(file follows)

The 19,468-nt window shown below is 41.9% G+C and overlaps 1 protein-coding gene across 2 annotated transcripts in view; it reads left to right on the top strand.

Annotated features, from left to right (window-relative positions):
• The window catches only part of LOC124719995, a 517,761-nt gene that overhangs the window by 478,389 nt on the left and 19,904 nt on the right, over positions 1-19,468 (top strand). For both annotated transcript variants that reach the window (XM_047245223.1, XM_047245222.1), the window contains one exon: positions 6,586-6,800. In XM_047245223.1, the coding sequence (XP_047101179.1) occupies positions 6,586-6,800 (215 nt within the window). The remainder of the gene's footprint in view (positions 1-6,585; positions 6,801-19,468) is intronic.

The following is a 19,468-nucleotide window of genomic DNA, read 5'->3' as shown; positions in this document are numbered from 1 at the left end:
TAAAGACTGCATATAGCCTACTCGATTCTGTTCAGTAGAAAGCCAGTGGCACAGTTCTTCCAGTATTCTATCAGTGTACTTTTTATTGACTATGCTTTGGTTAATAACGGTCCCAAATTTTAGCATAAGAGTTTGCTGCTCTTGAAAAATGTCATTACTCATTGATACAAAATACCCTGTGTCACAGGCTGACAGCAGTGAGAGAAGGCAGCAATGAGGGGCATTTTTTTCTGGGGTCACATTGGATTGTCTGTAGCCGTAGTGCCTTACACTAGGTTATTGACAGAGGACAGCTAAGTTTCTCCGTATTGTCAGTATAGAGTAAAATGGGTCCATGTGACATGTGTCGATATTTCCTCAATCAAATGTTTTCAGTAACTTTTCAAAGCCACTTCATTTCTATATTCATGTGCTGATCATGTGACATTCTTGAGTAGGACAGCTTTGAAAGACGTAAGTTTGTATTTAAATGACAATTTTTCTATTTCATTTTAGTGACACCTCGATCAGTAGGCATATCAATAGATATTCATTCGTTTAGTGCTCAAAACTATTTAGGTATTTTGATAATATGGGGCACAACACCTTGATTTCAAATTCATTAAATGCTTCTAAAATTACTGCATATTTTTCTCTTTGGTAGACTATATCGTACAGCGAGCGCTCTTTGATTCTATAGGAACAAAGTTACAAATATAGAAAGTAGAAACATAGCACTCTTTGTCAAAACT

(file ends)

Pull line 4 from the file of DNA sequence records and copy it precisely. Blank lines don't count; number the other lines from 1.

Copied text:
The following is a 19,468-nucleotide window of genomic DNA, read 5'->3' as shown; positions in this document are numbered from 1 at the left end: